Although I do get free online banking, free checking, free wire transfers, and a savings account with a good interest rate in addition to my checking account, so the banks aren’t all that bad.

    Comment by Teleri — March 31, 2005 @ 3:40 pm

  19. YES! Send Kirstie and Phil over. NOW!

    Comment by petite — March 31, 2005 @ 3:55 pm

  20. I dont think Kirstie & Phil actually fork out for the house themselves…

    Does anyone use the CCF? As a subsid of HSBC I wondered if their customers get better service than your average Crédit (but not respect) Mutuel.

    Comment by l'autre — March 31, 2005 @ 4:06 pm

  21. l’autre : CCF. No. The fact that you have an account with HSBC in the UK is of absolutely no relevance in France. And woe betide you should you even suggest that it might make a difference.

    I remember having walking into the Lloyds branch in Cannes to naively ask if it were possible to access some of the money on my English account (I was 18 and seriously broke – not ideal in Cannes). I made my excuses and left, but I can still hear the laughter now…

    As regards the essays that oyou are obliged to fill out every time you subscribe to anything with a bank, they are apparently essential. I’m told that they’re also completely meaningless from a legal point of view, but the banks appear to hold them dear. And despite all that I now work for a French bank (albeit not on the retail side).

    Comment by Rich — March 31, 2005 @ 4:24 pm

  22. A positive development over the last few years seems to be that French cash machines now accept EC/maestro cards and not just credit cards or the Carte Blanche (whatever that was, if I’m even calling it the right name). I used to spend ages traipsing around looking for a branch of the Societe Generale bank which did accept EC cards. I was never even sure if I had a PIN number for my credit card, let alone what it might be. Whatever the cost, it does seem easier these days to get cash in France as a non-resident.

    Comment by David — March 31, 2005 @ 4:31 pm

  23. When I worked in a ski resort sometime in the last century, my girlfriend at the time and I were told we had to have a letter attesting to our good character from the Mayor of our home town before we would be allowed an account. Despite our request, the The Lord Mayor of Sheffield never sent us that letter.

    I was also told last year by my current bank that they were “not in the business of performing miracles”.
    Oddly, I was deluded enough to think that lending money at the prevailing interest rate, secured on a property actually WAS the bank’s business.

    Comment by Jim in Rennes — March 31, 2005 @ 5:14 pm

  24. I also have fond memories of my foray into Barclays, also on place Léon Blum. Barclays in France is not related to Barclays in the UK either. The woman basically told me that you had to be rich to bank with them, I needed something like 10,000F just to open an account.

    And as for everyone else’s horror stories, well it seems I’ve hit the mother lode of topics today!!

    Comment by petite — March 31, 2005 @ 7:59 pm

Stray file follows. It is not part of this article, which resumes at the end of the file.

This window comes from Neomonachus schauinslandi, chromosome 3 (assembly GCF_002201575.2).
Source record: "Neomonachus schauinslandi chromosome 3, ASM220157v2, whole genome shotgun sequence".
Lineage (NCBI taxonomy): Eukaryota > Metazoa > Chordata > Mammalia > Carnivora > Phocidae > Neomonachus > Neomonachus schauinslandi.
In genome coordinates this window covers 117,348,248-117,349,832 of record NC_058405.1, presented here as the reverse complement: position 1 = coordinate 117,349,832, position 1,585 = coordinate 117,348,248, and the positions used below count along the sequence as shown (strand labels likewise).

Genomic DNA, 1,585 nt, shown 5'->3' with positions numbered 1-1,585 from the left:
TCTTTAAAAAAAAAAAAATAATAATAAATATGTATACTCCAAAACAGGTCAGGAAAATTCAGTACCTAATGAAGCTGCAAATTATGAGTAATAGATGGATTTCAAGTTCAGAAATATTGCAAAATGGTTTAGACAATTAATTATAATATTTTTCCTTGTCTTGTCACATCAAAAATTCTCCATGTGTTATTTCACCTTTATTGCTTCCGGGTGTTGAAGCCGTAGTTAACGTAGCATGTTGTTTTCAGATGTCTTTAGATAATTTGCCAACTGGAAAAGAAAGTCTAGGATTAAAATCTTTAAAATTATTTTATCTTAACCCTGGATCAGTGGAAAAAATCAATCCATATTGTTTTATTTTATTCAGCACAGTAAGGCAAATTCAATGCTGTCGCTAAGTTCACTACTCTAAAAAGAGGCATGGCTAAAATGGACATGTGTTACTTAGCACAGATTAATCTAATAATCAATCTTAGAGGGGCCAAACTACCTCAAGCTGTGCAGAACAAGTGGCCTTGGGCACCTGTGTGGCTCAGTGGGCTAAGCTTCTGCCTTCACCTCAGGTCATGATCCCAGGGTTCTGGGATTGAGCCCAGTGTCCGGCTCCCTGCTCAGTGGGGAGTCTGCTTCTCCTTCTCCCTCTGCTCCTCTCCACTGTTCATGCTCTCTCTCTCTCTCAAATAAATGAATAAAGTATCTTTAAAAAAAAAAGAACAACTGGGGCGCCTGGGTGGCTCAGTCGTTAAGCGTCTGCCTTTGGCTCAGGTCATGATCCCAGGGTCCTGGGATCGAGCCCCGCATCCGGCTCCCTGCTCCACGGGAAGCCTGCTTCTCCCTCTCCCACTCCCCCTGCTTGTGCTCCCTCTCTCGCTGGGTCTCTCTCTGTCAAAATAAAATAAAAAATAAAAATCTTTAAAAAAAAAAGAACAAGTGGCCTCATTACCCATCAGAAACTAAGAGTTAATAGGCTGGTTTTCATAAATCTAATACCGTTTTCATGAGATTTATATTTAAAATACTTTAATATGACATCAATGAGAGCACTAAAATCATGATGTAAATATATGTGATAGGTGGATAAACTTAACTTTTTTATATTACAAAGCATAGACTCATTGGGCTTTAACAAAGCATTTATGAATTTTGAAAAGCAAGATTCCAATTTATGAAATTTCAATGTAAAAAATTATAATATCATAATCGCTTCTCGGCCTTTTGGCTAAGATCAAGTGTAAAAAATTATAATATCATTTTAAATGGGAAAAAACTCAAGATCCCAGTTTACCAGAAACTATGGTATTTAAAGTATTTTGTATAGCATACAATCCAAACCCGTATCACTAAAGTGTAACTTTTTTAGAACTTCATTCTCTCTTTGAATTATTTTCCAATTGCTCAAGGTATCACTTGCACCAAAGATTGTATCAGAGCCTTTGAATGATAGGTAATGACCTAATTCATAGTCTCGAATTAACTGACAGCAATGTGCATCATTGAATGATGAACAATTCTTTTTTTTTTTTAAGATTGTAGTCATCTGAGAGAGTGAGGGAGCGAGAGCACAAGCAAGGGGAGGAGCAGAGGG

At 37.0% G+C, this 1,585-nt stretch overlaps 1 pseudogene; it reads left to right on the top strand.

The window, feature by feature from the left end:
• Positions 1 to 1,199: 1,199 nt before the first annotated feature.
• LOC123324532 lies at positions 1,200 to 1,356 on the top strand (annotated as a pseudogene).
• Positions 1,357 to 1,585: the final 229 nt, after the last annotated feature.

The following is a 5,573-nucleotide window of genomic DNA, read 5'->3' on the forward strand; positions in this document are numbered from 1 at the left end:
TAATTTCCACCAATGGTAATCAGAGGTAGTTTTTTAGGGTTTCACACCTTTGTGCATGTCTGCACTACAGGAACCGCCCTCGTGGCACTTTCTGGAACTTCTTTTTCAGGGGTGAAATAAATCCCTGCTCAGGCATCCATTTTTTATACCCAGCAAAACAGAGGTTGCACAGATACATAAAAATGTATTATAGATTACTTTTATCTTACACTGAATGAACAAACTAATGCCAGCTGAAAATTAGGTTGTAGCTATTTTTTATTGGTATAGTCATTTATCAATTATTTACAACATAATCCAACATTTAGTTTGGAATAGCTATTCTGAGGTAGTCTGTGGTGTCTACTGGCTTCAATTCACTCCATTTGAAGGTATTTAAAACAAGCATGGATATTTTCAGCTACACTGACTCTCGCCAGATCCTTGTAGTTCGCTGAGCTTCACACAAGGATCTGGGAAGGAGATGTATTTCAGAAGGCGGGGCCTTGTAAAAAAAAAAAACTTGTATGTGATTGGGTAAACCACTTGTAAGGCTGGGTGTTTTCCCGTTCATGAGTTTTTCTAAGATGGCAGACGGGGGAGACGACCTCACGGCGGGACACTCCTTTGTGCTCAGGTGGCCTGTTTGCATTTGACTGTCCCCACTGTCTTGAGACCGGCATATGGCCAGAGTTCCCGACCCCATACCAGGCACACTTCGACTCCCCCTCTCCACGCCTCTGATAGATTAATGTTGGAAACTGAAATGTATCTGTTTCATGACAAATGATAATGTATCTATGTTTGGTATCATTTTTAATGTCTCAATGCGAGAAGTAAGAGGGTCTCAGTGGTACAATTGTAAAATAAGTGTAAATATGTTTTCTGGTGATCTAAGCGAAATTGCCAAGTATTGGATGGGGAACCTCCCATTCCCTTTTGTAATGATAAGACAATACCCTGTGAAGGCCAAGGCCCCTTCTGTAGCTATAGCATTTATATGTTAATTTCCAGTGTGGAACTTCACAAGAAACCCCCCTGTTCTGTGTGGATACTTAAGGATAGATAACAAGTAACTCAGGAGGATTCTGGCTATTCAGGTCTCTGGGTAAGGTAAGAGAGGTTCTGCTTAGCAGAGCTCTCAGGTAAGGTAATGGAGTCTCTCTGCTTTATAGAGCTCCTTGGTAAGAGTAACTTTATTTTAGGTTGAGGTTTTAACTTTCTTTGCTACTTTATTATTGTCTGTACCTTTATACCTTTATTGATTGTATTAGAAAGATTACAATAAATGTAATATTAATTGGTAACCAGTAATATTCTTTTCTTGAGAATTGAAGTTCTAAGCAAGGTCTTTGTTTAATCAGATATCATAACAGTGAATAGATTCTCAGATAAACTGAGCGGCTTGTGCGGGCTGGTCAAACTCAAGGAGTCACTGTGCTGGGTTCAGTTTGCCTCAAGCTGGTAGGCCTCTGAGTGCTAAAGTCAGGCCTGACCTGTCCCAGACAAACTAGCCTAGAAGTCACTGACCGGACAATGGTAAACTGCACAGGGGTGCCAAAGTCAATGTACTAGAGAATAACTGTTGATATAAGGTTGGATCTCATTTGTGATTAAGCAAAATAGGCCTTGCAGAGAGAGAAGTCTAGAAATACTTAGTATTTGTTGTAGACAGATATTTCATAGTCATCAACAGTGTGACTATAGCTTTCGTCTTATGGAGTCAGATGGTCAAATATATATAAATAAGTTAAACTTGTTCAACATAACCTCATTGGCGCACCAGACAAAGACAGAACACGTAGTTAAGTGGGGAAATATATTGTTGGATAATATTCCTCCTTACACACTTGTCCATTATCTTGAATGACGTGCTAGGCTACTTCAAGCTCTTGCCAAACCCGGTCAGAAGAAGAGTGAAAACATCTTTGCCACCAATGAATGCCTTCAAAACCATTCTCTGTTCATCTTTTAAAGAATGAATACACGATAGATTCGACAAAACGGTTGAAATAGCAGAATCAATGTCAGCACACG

25. Come to live in Yorkshire property is reasonably priced and you could get ten application forms through the post in a week, judging by my mail box.

    Comment by Colin — March 31, 2005 @ 9:28 pm

  26. Oh I see I am not the only one to moan about banks and their charges. Here in Greece if I don’t withdraw from my own bank, I get charged 4 euros on a withdrawal of 400 euros which is daylight robbery.

    The best bank account I have had (and have still) is a bank in Lithuania (part of a Swedish bank) where I could pay all my bills on the internet and make international transfers as well.

    I won’t start on my complaints about Citibank and their Indian call centre as I am going to change as soon as I move in the summer.

    Comment by helene — April 1, 2005 @ 5:06 pm

  27. Sure, in France it’s harder to get a mortgage, you have this 33% limit and everything. It is true that our culture is much more conservative when it comes to credit.

    Now, are you really sure you prefer the British or American approach? The French language has no equivalent for “negative equity”. My humble opinion: Let’s keep it that way.

    Comment by ontario frog — April 1, 2005 @ 8:03 pm

  28. Banks? I know they are bunch of crooks…I work for one of them. And a big one.

    L8er,

    Comment by Chicago — April 2, 2005 @ 3:44 am

  29. Whereas back in South Africa, banks charge for – quite literally – everything. For withdrawals, deposits, and transfers, whether performed at your own bank’s ATM or even the bank counter; in fact you pay extra to transact at the counter, because you’re taking up their valuable time. You pay for every single cheque, every direct debit or standing order. On top of that of course you pay a hefty monthly fee if you want to bank online. Some banks will offer a package deal, where you pay a set monthly fee to include various transactions, but as with the French system (as described), it’s tricky to compare across banks, or to work out what’s best for you.

    Since moving to London I’ve been delighted at the luxury of not having to pay to give the bank my money (never mind manage it). Of course, that’s assuming you can open an account in the first place – not the easiest thing. But once you get that first chequebook, a whole terrifying world of credit pimps come a-knocking at your door. Still, pleasant to have free banking.

    Comment by Scroobious — April 2, 2005 @ 3:28 pm